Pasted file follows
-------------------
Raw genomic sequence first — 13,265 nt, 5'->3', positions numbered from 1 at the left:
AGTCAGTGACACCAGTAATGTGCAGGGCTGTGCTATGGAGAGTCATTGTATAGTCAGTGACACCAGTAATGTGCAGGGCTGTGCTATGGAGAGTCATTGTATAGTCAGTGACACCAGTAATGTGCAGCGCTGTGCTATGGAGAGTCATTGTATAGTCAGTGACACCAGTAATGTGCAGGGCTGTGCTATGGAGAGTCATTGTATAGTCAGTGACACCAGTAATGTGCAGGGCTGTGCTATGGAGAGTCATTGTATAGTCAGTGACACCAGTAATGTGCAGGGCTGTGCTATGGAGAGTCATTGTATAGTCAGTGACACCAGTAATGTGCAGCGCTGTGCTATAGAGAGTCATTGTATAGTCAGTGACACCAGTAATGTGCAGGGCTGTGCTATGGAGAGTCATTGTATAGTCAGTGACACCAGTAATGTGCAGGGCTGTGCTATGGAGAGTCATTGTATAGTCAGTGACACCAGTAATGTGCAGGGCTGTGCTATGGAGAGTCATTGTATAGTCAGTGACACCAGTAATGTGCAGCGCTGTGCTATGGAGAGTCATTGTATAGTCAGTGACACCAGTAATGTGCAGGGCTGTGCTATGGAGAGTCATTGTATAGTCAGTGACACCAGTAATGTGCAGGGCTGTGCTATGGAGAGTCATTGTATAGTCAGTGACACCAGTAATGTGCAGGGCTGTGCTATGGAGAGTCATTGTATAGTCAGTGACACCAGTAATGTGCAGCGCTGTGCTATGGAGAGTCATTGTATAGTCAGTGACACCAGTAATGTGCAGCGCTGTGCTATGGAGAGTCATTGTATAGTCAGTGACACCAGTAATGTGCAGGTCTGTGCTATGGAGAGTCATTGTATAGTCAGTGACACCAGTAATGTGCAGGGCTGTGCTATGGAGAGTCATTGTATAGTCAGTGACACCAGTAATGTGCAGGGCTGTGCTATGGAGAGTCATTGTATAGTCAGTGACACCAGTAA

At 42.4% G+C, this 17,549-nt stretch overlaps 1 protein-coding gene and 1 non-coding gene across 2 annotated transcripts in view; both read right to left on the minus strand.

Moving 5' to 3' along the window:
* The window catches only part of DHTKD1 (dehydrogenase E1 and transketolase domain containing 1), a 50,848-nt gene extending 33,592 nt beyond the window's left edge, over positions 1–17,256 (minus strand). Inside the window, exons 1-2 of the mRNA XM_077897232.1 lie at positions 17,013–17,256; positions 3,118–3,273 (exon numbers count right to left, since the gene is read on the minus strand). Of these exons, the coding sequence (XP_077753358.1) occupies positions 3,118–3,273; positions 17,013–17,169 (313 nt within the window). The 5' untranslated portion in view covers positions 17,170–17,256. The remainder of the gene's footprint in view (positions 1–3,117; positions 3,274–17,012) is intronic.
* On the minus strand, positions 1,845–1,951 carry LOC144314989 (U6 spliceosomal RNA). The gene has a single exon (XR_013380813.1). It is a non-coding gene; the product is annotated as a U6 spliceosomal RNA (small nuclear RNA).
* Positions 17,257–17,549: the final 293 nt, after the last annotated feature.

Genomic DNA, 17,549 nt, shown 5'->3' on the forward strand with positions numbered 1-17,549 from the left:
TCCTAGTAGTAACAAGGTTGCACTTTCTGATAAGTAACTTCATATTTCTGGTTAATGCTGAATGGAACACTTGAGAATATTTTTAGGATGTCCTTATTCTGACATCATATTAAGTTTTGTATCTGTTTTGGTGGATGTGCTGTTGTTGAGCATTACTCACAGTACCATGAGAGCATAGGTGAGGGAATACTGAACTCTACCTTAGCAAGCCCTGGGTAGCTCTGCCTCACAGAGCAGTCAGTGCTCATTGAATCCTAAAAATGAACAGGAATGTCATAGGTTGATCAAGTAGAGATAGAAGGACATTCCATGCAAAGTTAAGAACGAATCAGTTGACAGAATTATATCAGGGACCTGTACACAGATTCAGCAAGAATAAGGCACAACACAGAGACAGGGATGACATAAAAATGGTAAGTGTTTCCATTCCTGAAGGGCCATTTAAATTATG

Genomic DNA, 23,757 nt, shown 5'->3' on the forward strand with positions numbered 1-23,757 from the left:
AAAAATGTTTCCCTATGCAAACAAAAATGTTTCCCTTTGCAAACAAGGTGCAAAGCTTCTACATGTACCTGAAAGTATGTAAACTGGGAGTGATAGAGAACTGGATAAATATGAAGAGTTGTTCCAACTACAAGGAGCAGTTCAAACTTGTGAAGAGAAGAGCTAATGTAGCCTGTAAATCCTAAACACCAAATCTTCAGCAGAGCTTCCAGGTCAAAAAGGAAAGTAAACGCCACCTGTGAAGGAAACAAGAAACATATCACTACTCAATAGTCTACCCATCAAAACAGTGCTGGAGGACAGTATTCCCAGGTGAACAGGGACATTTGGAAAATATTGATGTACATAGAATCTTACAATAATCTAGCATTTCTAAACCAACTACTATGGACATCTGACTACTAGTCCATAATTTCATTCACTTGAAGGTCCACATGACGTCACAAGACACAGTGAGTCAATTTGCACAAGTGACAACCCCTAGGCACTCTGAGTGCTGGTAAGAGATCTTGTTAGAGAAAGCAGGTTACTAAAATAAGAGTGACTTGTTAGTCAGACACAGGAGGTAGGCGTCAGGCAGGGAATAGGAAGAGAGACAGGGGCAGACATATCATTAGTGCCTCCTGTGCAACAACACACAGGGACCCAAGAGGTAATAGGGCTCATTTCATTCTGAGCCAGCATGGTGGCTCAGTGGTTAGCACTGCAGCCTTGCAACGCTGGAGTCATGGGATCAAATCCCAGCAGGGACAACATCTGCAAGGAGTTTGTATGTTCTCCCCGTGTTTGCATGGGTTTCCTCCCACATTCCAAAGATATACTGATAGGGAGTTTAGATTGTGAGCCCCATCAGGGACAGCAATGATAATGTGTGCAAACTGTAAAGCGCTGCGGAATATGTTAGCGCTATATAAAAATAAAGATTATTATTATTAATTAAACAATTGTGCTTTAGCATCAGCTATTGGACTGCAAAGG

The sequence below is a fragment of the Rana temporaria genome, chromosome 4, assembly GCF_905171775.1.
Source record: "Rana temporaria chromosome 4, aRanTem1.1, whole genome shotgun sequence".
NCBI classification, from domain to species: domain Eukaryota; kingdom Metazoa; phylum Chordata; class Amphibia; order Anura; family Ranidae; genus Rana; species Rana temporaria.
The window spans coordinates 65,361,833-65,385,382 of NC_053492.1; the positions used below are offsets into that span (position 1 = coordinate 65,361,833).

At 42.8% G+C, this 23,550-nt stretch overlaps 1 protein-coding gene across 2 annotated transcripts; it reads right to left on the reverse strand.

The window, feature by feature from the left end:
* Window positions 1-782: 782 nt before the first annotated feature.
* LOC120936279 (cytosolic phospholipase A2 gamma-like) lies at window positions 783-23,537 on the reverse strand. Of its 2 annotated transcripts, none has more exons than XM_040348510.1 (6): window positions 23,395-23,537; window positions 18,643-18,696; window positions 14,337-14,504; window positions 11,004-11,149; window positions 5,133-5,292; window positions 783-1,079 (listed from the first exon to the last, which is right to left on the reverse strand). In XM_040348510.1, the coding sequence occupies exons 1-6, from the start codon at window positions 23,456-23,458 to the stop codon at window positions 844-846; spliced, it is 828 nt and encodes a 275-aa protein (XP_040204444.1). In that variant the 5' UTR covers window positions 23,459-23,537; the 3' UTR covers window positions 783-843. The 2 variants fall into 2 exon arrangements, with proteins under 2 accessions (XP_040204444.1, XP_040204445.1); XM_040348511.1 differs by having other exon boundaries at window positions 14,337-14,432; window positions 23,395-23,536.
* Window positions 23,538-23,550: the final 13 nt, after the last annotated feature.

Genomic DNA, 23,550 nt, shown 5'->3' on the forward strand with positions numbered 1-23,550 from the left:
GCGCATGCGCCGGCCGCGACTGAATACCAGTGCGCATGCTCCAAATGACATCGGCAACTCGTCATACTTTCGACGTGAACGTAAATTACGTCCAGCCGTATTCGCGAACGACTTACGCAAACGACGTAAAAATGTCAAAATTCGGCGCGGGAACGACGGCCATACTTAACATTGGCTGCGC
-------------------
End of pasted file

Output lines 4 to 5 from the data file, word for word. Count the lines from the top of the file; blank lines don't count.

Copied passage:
Moving 5' to 3' along the window:
* The window catches only part of DHTKD1 (dehydrogenase E1 and transketolase domain containing 1), a 50,848-nt gene extending 33,592 nt beyond the window's left edge, over positions 1–17,256 (minus strand). Inside the window, exons 1-2 of the mRNA XM_077897232.1 lie at positions 17,013–17,256; positions 3,118–3,273 (exon numbers count right to left, since the gene is read on the minus strand). Of these exons, the coding sequence (XP_077753358.1) occupies positions 3,118–3,273; positions 17,013–17,169 (313 nt within the window). The 5' untranslated portion in view covers positions 17,170–17,256. The remainder of the gene's footprint in view (positions 1–3,117; positions 3,274–17,012) is intronic.